Candice Boyce remembered Greenwich Village in the 1960s as a place that was not particularly welcoming for people of color. They went anyway, because it was the place where someone could be gay, and because “there weren’t many places for people of color at that time”. She explained that the opposition they faced from police at the time was, in a way, a uniting factor for the queer community because “we had somebody against us”. The night of the Stonewall riots was, for her, unique because everyone in the bar was fighting for the same thing in a movement that had been (and still very much was) divided along racial, gender, and class lines.

Her experience with mainstream gay movements at the time would be largely similar to her first experiences with the Village. In 1974, Candice Boyce said that and a group of other women left the Gay Activists Alliance to form the Third World Gay Wimin, Inc., also known as the Salsa Soul Sisters. According to Boyce, “there was no other place for women of color to go and sit down and talk about what it means to be a black lesbian in America”. It was formed to provide an inclusive space for lesbians of color, particularly Black and Latina lesbians. Candice eventually became the director of the group, which worked to provide an alternative to gay and lesbian bars. It was born out of the need for an inclusive space, one where Black and Latina lesbians could connect and work toward change. Their early activities ranged from workshops teaching vocational skills to martial arts classes to seminars on handicrafts.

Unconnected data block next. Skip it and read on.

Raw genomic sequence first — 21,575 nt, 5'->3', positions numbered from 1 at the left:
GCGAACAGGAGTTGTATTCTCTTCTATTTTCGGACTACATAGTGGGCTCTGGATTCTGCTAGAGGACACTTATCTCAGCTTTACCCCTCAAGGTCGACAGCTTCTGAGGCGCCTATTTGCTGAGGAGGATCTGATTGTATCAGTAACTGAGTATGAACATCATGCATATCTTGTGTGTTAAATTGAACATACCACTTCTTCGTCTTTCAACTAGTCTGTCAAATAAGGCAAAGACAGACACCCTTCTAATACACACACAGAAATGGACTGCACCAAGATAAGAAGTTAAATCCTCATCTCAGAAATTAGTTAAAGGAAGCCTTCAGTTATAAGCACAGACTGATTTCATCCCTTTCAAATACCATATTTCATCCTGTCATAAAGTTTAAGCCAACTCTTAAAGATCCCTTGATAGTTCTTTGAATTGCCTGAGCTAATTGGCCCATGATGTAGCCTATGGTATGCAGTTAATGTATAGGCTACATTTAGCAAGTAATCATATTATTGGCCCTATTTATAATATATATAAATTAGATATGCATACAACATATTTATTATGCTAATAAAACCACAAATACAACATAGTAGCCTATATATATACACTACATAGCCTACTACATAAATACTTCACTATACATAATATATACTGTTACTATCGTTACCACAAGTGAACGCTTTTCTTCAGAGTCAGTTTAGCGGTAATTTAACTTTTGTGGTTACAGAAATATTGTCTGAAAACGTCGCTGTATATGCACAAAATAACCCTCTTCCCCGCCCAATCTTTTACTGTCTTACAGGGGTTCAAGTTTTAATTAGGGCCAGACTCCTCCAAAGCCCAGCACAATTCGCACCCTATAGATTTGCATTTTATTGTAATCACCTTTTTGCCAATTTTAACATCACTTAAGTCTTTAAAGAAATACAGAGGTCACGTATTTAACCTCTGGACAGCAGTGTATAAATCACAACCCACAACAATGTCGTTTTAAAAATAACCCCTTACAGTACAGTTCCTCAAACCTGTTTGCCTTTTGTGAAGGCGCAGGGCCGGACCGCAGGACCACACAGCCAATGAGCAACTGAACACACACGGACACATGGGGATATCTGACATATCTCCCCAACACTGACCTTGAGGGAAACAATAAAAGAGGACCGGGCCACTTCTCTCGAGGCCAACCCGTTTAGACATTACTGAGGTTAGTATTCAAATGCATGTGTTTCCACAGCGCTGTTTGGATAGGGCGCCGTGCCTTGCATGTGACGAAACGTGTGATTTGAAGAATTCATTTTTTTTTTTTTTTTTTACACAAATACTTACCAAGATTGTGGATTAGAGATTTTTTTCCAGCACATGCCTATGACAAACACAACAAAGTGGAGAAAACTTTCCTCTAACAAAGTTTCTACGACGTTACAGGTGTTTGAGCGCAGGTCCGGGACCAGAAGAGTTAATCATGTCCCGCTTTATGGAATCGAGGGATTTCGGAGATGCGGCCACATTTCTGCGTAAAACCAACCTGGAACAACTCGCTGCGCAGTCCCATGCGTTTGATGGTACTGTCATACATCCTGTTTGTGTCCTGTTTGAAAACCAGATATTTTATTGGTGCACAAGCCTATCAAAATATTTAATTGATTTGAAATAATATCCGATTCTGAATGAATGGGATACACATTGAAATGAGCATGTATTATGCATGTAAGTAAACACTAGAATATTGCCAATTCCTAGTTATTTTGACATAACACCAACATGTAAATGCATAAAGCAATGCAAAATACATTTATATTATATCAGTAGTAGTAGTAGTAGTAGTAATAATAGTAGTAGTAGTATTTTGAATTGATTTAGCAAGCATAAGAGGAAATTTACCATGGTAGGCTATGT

Candice Boyce, via the Nubian Knights Network

She began dating Linda Rice in 1997, and they married in 2007. Boyce continued to work with The Third World Gay Wimmin, Inc., which later narrowed its focus to become the African Ancestral Lesbians United for Social Change, until she passed away in 2010. According to a friend, “if you want to honor her memory, it’s simple. Get up off your ass. Engage. Be kind.”



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